Meenakshi Kumari, who is 23, and her younger sister, will then be paraded naked with their faces blackened through the streets, according to a ruling from the all-male village council.

    The sisters have petitioned the country's Supreme Court to be protected from the so-called "eye-for-an-eye" ruling from the village council in Uttar Pradesh state, 30 miles from the capital Delhi.

    The family are from the ***** caste, historically known as "untouchables". However, the brother fell in love with a woman from the higher, Jat, caste.

    The woman was forced into an arranged marriage in February with a man from her own caste despite her relationship, according to Zee news, citing the elder sister Meenakshi.


    The couple eloped in March, but returned to the village after the man's family were allegedly tortured by police.

    The village council then made its ruling that the ***** family should be dishonoured to "avenge" the brother's supposed crime.

    [​IMG]Rape protests in New Delhi in 2013 Photo: AP

    Meenakshi and her sister ran away to the capital after the ruling was handed out and were able to submit their petition for protection for their family at the Supreme Court. However, they are still facing the punishment when they return home.

    Khap panchayats are the archaic systems of village justice that exist in much of rural India. They are dominated by the Jat caste and are almost always run by male village elders.

    The "courts" often order honour killings and sexual "punishments" and are frequently allowed to operate completely outside the Indian legal system, despite the Supreme Court labelling them "kangaroo courts".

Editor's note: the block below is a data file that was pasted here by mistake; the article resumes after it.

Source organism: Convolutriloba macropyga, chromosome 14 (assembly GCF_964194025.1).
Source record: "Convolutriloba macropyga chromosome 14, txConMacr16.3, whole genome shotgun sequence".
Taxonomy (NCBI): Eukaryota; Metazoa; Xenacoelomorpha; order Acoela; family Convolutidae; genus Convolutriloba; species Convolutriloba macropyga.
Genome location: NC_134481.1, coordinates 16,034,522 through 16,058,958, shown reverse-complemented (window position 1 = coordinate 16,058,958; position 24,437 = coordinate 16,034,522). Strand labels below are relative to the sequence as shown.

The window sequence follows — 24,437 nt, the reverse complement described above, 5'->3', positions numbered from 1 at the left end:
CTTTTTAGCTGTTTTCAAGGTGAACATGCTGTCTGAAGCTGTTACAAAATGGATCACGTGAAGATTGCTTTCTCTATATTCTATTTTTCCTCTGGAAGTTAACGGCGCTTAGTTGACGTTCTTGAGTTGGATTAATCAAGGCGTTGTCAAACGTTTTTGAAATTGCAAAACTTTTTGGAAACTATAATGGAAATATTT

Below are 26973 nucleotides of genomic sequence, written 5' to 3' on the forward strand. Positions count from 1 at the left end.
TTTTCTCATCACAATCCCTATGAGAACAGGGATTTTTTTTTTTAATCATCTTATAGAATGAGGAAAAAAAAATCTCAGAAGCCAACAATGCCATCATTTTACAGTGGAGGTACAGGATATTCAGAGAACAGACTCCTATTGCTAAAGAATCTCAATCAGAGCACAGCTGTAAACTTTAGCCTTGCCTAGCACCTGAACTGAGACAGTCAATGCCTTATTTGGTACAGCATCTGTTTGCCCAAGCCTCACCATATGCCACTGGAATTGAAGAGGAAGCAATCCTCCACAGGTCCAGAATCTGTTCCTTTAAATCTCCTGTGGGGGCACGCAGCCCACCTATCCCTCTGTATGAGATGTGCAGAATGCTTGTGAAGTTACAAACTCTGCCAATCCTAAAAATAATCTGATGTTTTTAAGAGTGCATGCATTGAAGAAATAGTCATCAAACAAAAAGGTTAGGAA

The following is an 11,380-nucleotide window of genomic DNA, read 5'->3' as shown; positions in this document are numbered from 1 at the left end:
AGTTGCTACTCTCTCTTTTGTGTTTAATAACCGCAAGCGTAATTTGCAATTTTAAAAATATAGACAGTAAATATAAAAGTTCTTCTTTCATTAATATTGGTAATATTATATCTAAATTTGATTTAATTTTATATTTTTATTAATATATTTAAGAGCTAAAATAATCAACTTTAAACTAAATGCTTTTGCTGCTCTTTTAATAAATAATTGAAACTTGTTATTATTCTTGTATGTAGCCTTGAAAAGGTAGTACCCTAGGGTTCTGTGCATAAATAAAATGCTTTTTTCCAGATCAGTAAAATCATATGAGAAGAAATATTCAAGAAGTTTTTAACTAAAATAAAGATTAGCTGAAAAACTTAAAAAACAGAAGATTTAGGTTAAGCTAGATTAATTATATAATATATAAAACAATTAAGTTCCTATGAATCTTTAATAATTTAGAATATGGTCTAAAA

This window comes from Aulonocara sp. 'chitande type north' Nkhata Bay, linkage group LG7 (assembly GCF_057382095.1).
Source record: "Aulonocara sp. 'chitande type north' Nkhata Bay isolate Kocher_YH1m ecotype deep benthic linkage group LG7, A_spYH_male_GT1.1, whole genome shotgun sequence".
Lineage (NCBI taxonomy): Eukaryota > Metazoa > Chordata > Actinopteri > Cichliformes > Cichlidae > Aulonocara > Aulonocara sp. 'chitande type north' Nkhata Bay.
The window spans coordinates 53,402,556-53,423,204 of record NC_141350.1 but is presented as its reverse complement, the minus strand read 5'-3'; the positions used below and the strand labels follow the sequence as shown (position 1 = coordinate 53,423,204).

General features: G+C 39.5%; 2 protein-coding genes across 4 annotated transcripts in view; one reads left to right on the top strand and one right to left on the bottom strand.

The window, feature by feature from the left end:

Jats are powerful sources of votes and few politicians have been prepared to challenge the system.

    Amnesty International has set up a petition against the punishment, stating: "Nothing could justify this abhorrent punishment. It’s not fair. It’s not right. And it’s against the law."

    Rachel Alcock, Amnesty UK's urgent action coordinator, said: "Rape is a revolting crime, not a punishment. It's no wonder this disgusting 'sentence' has provoked global outrage.

    "These Khap courts routinely order vile sexually violent punishments against women. India's supreme court has rightly declared such orders illegal.

    "The government of Uttar Pradesh has an urgent duty to keep this family safe.



    "There must also be a proper, independent investigation into these barbaric and illegal orders which apparently continue to be issued by the khap panchayat courts."

    The gang rape of a 23-year-old student in Delhi in December 2012 horrified the country and led to mass street protests and the central government vowing reform of the penal code.

    However, last December, the girl's father said the promises of legal reform had not been met. A BBC documentary called India's Daughter broadcast in March proved highly controversial for its portrayal of how widespread the problem of rape is in India.
     
  15. jonas

    jonas Captain SENIOR MEMBER